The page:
In the post: 31 Psychological Life Hacks That You Can Exploit To Give Yourself An Advantage In Social Settings by thoughtcatalog, it said:

When a group of people laugh, people will instinctively look at the person they feel closest to in that group.

The claim is repeated by distracity in a post showing psychological life hacks that'll make you more successful.

Also the claim is widely and internationaly believed, a simple google query will show you.

I often catch myself looking at good friends or someone I'm interested in when laughing. But does this apply to the majority of people? I'm really skeptical of this claim.

  • I've heard this too! Our psych prof mentioned it. It was an example that he used to have us think of what experiment we would do to test it. But he said, "a lot of people think that...", "how would we test that?".
    – user25618
    Mar 30, 2015 at 15:10
  • 21
    I tend to look at the person in the group I think is most likely to be offended by the joke, just to check that it's okay to laugh.
    – Arkady
    Mar 30, 2015 at 17:24

1 Answer 1


When a group of people laugh, people will look at the person they feel closest to in that group due to interest indicators per supporting research by Norman P. Li et.al. in 2009.

"Humor plays a large role in our everyday lives and is pervasive across all cultures. We seek and rapidly notice humor whether we are going to the movies, interacting with a stranger or a friend, or looking for a potential romantic partner." The interest indicator model suggests that humor can function as a key tool for both facilitating and maintaining social relationships within a group of people. The interest indicator model also proposes that humor is inherently different from intelligent conversation and serves an important function beyond courtship or intrasexual competition. Humor also functions to indicate interest in social relationships to initiate new relationships and to monitor existing ones. Co-evolution of laughter and language, humor initiation and appreciation may have developed as a way for individuals to initiate and maintain different social relationships.

For ongoing relationships, the relative costs and benefits underlying the relationships may change over time for each person, hence the need for ongoing assessment of the relationship. In this process of establishing new relationships and assessing existing ones, humor may allow individuals to implicitly communicate their interest and gauge the corresponding level of agreement from others. That is, by initiating humor, a person may be implicitly suggesting interest in a new or already established relationship. To the extent that the audience is also interested, they will respond positively.

Results of the 2009 paper 'An Evolutionary Perspective on Humor: Sexual Selection or Interest Indication?' across three studies supported predictions derived from this model. In Study 1, both sexes reported being more likely to initiate humor and to laugh in response to humor when they were initially attracted versus not attracted to a potential mate. In Study 2, experimental evidence was found for the view that initial attraction and interest in a potential relationship predict judgments of humor. In Study 3, people viewed male female pairs interacting in speed dating sessions and indicated that they recognized the relationship dynamics of humor predicted by the interest indicator model. This suggests that humor can ultimately function as a strategy to initiate and monitor social relationships.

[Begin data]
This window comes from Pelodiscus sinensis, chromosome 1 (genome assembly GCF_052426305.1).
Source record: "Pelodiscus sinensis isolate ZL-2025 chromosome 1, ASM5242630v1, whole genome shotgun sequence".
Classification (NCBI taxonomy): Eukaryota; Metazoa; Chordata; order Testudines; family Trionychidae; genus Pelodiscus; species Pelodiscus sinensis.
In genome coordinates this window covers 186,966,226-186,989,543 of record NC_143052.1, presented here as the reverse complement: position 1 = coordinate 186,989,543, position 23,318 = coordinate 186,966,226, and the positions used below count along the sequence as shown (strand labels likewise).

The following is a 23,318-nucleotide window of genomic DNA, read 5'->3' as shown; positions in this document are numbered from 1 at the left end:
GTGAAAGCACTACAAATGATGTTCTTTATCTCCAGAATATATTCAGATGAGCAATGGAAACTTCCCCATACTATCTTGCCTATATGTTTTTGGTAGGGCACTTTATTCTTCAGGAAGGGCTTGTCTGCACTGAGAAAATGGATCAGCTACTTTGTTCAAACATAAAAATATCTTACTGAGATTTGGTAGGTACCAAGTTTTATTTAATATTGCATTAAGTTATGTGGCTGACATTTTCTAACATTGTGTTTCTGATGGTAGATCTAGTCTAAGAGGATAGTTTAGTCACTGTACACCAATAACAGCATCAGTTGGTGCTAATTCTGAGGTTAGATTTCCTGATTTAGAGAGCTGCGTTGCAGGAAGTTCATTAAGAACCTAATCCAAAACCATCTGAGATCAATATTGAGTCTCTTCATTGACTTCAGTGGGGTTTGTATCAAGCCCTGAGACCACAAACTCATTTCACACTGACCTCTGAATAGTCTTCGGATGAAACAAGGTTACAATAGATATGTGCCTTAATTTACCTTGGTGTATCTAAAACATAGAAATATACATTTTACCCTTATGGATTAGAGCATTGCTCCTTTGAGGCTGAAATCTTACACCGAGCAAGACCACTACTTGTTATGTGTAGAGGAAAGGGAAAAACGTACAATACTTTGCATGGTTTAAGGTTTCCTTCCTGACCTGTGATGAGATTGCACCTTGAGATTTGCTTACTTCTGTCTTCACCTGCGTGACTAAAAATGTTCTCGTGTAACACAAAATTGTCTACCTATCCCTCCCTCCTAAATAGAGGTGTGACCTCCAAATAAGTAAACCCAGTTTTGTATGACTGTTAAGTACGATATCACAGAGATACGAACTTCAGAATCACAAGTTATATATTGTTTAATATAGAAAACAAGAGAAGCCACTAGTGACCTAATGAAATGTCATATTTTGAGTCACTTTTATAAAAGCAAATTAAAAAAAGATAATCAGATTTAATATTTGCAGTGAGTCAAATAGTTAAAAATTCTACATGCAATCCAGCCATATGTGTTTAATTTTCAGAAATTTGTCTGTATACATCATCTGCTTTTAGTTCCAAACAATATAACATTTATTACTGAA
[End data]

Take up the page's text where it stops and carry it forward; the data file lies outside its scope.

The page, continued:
The reasons why a more indirect approach of humor such as describing interest overtly asking for agreement might be advantageous and adaptive than a direct approach of implicitly conveying relationship interest is as follows:

  1. "There may not be enough information to make an outright commitment to or rejection of a relationship. For instance, when individuals initially meet, it may be unclear to either side whether the other person would make a good romantic partner, friend, or coalitional ally. Similarly, partnered individuals who are losing interest in each other may not be ready to abruptly end a relationship. As such, humor may allow individuals to indicate the direction of their interest and to build (or deconstruct) relationships incrementally."

  2. "Since an indication of interest conveys much less information than an evaluation of a full relationship, the costs of being rejected for an indication should be lower. Such costs include future possibilities for the relationship and one’s reputation. Humor initiation may yield an indication of interest without incurring such consequences."

  3. "By using humor, one can gauge the strength of a potential or existing relationship without revealing his or her ultimate motives, which may extend beyond the establishment of a relationship. For example, if one needs to confide in and elicit the assistance of someone concerning an important matter, he or she may wish to first assess the strength of various relationships before choosing who."

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